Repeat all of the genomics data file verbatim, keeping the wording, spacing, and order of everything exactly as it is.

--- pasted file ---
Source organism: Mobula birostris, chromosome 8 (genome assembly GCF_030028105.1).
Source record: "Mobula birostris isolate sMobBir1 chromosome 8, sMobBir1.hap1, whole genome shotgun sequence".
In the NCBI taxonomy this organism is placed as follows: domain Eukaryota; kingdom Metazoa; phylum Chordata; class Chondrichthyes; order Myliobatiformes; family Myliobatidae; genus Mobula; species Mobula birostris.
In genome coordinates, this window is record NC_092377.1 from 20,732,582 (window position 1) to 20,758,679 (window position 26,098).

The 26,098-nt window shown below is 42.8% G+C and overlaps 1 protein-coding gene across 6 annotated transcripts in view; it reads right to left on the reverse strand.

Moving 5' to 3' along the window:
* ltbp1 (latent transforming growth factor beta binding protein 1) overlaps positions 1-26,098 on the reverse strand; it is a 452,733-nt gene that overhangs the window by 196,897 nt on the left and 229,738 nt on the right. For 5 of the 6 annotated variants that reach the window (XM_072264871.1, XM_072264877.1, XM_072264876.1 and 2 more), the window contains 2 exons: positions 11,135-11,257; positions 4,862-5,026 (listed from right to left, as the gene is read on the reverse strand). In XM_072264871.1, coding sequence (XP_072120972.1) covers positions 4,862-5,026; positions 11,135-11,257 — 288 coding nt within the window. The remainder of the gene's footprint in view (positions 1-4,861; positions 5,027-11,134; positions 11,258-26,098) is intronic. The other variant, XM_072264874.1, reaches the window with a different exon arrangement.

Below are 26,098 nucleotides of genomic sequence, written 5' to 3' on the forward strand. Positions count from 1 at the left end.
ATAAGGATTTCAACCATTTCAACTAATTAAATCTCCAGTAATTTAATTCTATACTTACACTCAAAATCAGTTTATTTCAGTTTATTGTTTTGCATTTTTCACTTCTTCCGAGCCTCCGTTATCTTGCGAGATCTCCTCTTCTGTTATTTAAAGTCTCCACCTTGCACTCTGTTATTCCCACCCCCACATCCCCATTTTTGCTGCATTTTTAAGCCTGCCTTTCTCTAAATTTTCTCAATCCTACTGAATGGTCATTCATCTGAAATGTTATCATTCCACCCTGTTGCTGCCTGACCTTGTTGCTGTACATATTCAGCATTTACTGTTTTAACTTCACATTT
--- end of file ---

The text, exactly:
Source organism: Mobula birostris, chromosome 8 (genome assembly GCF_030028105.1).
Source record: "Mobula birostris isolate sMobBir1 chromosome 8, sMobBir1.hap1, whole genome shotgun sequence".
In the NCBI taxonomy this organism is placed as follows: domain Eukaryota; kingdom Metazoa; phylum Chordata; class Chondrichthyes; order Myliobatiformes; family Myliobatidae; genus Mobula; species Mobula birostris.
In genome coordinates, this window is record NC_092377.1 from 20,732,582 (window position 1) to 20,758,679 (window position 26,098).

The 26,098-nt window shown below is 42.8% G+C and overlaps 1 protein-coding gene across 6 annotated transcripts in view; it reads right to left on the reverse strand.

Moving 5' to 3' along the window:
* ltbp1 (latent transforming growth factor beta binding protein 1) overlaps positions 1-26,098 on the reverse strand; it is a 452,733-nt gene that overhangs the window by 196,897 nt on the left and 229,738 nt on the right. For 5 of the 6 annotated variants that reach the window (XM_072264871.1, XM_072264877.1, XM_072264876.1 and 2 more), the window contains 2 exons: positions 11,135-11,257; positions 4,862-5,026 (listed from right to left, as the gene is read on the reverse strand). In XM_072264871.1, coding sequence (XP_072120972.1) covers positions 4,862-5,026; positions 11,135-11,257 — 288 coding nt within the window. The remainder of the gene's footprint in view (positions 1-4,861; positions 5,027-11,134; positions 11,258-26,098) is intronic. The other variant, XM_072264874.1, reaches the window with a different exon arrangement.

Below are 26,098 nucleotides of genomic sequence, written 5' to 3' on the forward strand. Positions count from 1 at the left end.
ATAAGGATTTCAACCATTTCAACTAATTAAATCTCCAGTAATTTAATTCTATACTTACACTCAAAATCAGTTTATTTCAGTTTATTGTTTTGCATTTTTCACTTCTTCCGAGCCTCCGTTATCTTGCGAGATCTCCTCTTCTGTTATTTAAAGTCTCCACCTTGCACTCTGTTATTCCCACCCCCACATCCCCATTTTTGCTGCATTTTTAAGCCTGCCTTTCTCTAAATTTTCTCAATCCTACTGAATGGTCATTCATCTGAAATGTTATCATTCCACCCTGTTGCTGCCTGACCTTGTTGCTGTACATATTCAGCATTTACTGTTTTAACTTCACATTT